Experts advise Hamilton to focus on driving (GMM) As widespread opinion converges that Lewis Hamilton is losing his composure, a plethora of experts have stepped out to offer their opinion and advice.
Ross Brawn, team principal of the Honda team, advises the 23-year-old Briton to ignore the press and other influences and concentrate simply on racing.
"The driving is the thing that will carry him through whatever else happens," Brawn, who also worked with Michael Schumacher in his early days, told BBC Sport.
Former championship leader Hamilton has fallen ten points behind in the 2008 drivers' chase following notable mistakes in the last two races.
He recently spoke about the high pressure of life at the top of the grid, and at Magny-Cours last weekend made a point of criticizing the coverage of him by British newspapers.
"We all tend to forget how young he is, and how this is all lots of new experiences for him," Brawn continued.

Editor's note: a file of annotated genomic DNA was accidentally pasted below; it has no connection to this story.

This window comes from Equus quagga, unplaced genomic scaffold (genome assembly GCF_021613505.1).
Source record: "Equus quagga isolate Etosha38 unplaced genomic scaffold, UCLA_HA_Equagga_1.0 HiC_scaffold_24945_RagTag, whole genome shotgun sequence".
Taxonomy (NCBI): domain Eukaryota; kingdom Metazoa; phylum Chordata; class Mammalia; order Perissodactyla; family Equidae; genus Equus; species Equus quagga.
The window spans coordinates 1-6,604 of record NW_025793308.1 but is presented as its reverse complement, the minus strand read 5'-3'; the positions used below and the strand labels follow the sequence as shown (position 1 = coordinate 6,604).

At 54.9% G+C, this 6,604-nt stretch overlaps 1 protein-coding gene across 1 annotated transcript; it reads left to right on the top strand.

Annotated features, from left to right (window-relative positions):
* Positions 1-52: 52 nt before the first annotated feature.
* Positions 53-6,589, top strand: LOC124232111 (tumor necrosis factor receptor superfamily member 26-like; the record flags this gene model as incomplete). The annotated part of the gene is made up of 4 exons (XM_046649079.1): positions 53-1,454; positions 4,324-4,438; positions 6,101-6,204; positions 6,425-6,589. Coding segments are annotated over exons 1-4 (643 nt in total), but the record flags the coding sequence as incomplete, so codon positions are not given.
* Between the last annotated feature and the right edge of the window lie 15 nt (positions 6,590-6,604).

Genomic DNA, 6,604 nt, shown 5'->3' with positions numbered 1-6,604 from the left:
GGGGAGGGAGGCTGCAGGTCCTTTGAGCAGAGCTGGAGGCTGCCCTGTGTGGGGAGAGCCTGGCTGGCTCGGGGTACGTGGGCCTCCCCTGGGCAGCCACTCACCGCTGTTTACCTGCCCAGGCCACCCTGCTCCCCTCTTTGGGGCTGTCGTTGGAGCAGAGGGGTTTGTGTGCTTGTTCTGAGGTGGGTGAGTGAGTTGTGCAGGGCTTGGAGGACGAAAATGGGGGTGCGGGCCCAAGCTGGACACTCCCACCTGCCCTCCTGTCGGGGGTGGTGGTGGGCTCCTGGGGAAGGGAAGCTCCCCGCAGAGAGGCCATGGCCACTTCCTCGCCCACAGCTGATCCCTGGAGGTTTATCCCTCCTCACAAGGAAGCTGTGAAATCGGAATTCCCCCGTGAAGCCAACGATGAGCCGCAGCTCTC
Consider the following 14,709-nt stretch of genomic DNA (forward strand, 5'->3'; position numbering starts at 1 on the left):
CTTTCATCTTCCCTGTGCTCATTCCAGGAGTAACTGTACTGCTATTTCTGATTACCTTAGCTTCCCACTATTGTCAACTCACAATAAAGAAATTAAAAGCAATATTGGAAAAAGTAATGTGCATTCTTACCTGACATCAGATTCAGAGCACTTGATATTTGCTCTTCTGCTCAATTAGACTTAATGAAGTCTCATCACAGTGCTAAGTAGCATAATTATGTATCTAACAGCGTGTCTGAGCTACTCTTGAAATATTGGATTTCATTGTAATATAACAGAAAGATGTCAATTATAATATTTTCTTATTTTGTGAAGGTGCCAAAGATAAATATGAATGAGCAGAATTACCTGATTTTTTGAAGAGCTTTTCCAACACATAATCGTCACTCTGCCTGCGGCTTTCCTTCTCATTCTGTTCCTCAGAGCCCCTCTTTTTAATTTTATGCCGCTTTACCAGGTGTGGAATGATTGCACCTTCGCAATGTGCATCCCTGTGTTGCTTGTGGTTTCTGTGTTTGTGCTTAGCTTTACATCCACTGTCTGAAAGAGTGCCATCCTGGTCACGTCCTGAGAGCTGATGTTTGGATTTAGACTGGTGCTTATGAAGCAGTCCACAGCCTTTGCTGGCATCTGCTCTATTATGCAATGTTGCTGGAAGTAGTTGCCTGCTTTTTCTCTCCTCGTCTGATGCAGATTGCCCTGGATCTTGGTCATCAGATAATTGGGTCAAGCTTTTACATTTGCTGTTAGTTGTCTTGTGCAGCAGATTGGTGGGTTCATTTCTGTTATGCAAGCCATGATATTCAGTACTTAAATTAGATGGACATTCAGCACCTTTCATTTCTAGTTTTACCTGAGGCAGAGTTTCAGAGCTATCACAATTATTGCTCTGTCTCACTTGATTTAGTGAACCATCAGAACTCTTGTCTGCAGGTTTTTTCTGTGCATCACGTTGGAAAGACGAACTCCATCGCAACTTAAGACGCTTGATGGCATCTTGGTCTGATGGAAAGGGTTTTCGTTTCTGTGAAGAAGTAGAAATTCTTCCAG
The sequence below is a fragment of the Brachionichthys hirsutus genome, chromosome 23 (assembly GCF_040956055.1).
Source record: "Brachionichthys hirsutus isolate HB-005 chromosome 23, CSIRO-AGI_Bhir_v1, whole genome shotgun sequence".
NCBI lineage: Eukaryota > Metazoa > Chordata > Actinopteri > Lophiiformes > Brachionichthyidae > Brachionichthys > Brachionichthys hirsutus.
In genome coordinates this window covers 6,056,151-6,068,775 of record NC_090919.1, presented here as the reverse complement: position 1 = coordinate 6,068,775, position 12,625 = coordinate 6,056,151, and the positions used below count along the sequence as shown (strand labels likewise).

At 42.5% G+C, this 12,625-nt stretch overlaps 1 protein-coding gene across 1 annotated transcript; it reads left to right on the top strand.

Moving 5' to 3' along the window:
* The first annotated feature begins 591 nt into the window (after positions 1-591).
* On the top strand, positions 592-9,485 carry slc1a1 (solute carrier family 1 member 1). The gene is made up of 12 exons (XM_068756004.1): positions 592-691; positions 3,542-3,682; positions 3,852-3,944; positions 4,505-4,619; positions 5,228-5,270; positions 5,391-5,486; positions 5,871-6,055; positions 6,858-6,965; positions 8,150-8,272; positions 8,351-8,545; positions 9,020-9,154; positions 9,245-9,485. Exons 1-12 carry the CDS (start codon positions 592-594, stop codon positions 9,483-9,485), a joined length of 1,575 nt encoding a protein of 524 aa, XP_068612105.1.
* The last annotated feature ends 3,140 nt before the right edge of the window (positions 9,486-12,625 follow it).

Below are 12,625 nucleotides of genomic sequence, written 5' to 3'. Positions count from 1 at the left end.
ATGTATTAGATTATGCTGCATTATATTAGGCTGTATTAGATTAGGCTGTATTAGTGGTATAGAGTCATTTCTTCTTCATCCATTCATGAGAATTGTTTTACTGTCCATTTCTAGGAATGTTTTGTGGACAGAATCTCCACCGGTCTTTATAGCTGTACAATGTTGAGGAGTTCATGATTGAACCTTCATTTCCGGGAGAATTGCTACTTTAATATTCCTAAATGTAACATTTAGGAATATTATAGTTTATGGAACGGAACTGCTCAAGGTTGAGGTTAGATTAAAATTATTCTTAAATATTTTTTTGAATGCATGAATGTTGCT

Triple world champion Niki Lauda advises Hamilton to ignore what the press writes.
He added: "He needs urgently to realize that he has to keep his emotions under control under every circumstance in order to retain his focus and perspective.
"But Lewis must not make any more mistakes. OK, so mistakes don't cost lives (in F1) any more but they can cost championships," the great Austrian told The Guardian.
Former F1 driver and TV pundit Mark Blundell wrote in the Daily Telegraph: "He has let the media side of things get to him. The key word for Lewis right now is control; controlling the environment inside the cockpit and his feelings and emotions outside it.
"He needs to go to Silverstone with a clear head. What he shouldn't be doing is getting emotionally involved. That just takes away from performance."
Triple world champion and paddock veteran Sir Jackie Stewart's advice to Hamilton is to take a breath and lower his own expectations.
"He might not like to hear this, but he has a fundamental lack of experience at the top of the sport. If he asked for my advice, I'd say, 'Take your time, and don't expect too much of yourself'," he said.